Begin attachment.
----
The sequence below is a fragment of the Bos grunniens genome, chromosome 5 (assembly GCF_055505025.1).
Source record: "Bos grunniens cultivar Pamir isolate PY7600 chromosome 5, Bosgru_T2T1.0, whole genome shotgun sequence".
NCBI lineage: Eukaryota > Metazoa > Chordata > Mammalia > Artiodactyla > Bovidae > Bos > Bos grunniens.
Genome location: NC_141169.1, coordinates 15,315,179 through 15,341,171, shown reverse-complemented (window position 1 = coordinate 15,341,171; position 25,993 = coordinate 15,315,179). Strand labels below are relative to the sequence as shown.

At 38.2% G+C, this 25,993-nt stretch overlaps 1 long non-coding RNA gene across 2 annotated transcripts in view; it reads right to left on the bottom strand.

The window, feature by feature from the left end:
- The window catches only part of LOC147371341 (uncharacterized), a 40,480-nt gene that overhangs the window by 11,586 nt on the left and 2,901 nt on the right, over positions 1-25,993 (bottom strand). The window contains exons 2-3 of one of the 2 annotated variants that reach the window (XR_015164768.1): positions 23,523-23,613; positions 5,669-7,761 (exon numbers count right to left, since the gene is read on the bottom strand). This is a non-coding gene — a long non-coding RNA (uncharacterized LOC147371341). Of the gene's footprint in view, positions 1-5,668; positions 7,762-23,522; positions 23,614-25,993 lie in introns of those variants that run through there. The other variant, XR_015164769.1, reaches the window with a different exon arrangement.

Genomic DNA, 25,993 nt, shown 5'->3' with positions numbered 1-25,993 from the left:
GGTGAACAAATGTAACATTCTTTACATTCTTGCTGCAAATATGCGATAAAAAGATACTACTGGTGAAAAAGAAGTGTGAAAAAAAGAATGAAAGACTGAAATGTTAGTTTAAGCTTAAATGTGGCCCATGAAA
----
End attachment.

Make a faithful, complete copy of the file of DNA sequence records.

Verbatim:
The sequence below is a fragment of the Bos grunniens genome, chromosome 5 (assembly GCF_055505025.1).
Source record: "Bos grunniens cultivar Pamir isolate PY7600 chromosome 5, Bosgru_T2T1.0, whole genome shotgun sequence".
NCBI lineage: Eukaryota > Metazoa > Chordata > Mammalia > Artiodactyla > Bovidae > Bos > Bos grunniens.
Genome location: NC_141169.1, coordinates 15,315,179 through 15,341,171, shown reverse-complemented (window position 1 = coordinate 15,341,171; position 25,993 = coordinate 15,315,179). Strand labels below are relative to the sequence as shown.

At 38.2% G+C, this 25,993-nt stretch overlaps 1 long non-coding RNA gene across 2 annotated transcripts in view; it reads right to left on the bottom strand.

The window, feature by feature from the left end:
- The window catches only part of LOC147371341 (uncharacterized), a 40,480-nt gene that overhangs the window by 11,586 nt on the left and 2,901 nt on the right, over positions 1-25,993 (bottom strand). The window contains exons 2-3 of one of the 2 annotated variants that reach the window (XR_015164768.1): positions 23,523-23,613; positions 5,669-7,761 (exon numbers count right to left, since the gene is read on the bottom strand). This is a non-coding gene — a long non-coding RNA (uncharacterized LOC147371341). Of the gene's footprint in view, positions 1-5,668; positions 7,762-23,522; positions 23,614-25,993 lie in introns of those variants that run through there. The other variant, XR_015164769.1, reaches the window with a different exon arrangement.

Genomic DNA, 25,993 nt, shown 5'->3' with positions numbered 1-25,993 from the left:
GGTGAACAAATGTAACATTCTTTACATTCTTGCTGCAAATATGCGATAAAAAGATACTACTGGTGAAAAAGAAGTGTGAAAAAAAGAATGAAAGACTGAAATGTTAGTTTAAGCTTAAATGTGGCCCATGAAA